If Apples were Dappled and Sweet

If apples were dappled and sweet,
If orchards were bee-thick with smell,
If thickets drew lovers unmeet,
I’d beckon to you, dear, as well.

For autumn is all of goodbye
And faring thee well, and godspeed;
We redden, we crumble, we dry
In casting our lives into seed.

So snap the stem of my neck, dear;
Let nightfall steal daylight from field;
If leaves rake our cheeks with gold smear,
Is Autumn but naught what it yields?

Thus, be apples, dappled and sweet;
Thus, be orchards, bee-thick with smell;
Thus, be thickets of lovers: meet,
and meet and meet ’til last farewell.

                   ----Sara Lewis Holmes (all rights reserved)


Go see what hymns my Poetry Sisters are humming today:

Liz
Tanita
Kelly
Tricia
Laura
Andi

Poetry Friday is hosted today by Violet Nesdoly.

Tuesday, September 26, 2017

On Friends, Wolves, and Storytelling




     Today, I'm lucky to share a book birthday with my friend, Francisco Stork, whose amazing YA novel, DISAPPEARED, debuts alongside my MG one, THE WOLF HOUR. To celebrate, if you share this post about storytelling, wolves, and our friendship, and tag both of us, I will enter your name in a drawing for a hardcover copy of BOTH of our books. (I've got yours covered, Francisco!) Please comment, too, on your own path to finding your voice and your story---I'd love to hear it! (And buy/read/share Francisco's beautiful book---he is a wonder.)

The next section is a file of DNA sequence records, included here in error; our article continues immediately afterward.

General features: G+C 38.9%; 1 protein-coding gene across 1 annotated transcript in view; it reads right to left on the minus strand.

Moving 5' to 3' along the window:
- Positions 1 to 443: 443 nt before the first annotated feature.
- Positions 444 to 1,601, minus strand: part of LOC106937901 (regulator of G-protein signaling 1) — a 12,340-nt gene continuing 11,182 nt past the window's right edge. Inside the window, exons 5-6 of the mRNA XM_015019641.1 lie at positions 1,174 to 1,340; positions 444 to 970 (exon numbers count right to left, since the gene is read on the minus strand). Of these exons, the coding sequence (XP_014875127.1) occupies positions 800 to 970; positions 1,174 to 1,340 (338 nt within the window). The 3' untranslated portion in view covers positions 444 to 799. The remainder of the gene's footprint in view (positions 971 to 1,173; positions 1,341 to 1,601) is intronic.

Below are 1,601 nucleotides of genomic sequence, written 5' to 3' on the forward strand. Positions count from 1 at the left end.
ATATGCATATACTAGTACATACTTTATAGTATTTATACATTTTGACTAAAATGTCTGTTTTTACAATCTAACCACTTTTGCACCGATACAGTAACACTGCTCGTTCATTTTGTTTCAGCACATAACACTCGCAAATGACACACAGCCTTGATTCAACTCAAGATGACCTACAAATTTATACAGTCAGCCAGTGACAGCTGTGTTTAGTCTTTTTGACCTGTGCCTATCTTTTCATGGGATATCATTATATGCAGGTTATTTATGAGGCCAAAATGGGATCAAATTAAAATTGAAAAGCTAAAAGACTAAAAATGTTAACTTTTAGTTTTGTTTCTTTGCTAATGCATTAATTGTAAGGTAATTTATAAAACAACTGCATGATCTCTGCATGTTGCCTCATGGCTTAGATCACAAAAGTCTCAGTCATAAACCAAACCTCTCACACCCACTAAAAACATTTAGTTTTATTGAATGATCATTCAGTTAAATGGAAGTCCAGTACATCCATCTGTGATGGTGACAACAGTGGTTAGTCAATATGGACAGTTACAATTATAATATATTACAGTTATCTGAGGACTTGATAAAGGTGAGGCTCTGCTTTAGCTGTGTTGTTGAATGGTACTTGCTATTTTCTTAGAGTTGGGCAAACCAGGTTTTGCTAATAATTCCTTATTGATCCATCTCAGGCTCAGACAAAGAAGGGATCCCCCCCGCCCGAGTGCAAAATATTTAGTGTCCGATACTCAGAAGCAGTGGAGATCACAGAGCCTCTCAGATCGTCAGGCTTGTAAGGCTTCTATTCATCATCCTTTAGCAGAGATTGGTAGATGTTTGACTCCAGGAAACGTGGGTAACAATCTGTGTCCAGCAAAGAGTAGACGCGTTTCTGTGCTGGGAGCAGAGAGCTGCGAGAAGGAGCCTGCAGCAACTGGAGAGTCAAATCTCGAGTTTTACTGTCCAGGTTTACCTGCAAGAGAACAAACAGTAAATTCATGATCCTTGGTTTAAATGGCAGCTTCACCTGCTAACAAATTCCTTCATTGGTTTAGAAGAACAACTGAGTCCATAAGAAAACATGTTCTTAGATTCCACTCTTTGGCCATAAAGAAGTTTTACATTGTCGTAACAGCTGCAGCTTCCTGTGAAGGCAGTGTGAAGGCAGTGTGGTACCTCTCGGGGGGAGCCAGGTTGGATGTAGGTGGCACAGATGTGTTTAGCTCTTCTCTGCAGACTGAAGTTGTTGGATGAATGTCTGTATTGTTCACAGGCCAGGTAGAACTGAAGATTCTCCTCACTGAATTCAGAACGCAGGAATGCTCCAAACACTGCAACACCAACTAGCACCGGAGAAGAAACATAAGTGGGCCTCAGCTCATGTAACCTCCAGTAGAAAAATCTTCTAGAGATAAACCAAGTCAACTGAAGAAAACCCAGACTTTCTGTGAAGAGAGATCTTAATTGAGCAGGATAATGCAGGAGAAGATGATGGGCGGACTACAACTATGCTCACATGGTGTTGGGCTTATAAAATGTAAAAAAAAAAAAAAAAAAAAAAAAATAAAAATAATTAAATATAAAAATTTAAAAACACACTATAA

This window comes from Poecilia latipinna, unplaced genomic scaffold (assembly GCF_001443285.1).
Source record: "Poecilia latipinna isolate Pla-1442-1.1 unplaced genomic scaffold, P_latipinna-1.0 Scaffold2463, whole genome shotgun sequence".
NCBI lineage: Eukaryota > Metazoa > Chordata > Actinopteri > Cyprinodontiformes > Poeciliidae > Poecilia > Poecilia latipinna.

The Wolf Hour, in legend, is the hour between darkness and dawn; it’s the hour more people are said to be born into this world and more people leave it than any other —-and, if you are like me, you are often awake then, wondering if you are getting your Story right.

     Not long ago, in a nearly empty D.C. deli, I tried to bluff my way through my doubts as I shared a greasy cheesesteak sandwich with my dear friend, Francisco Stork. We were talking, as we usually do, of our families, and of the books we were working on, and of how to find courage and joy in our work. We were also talking about mental illness, and how to combat the forces that would hold us back. I told Francisco (somewhat blithely) that when I was unhappy with my life, with the way it was unfolding, with the choices I was making, I knew, underneath the angst and despair, that I could always tell myself a new Story. He looked at me then, smiled over the last of his shaved beef and gooey cheese sub, and said, kindly: and that is the definition of mental health.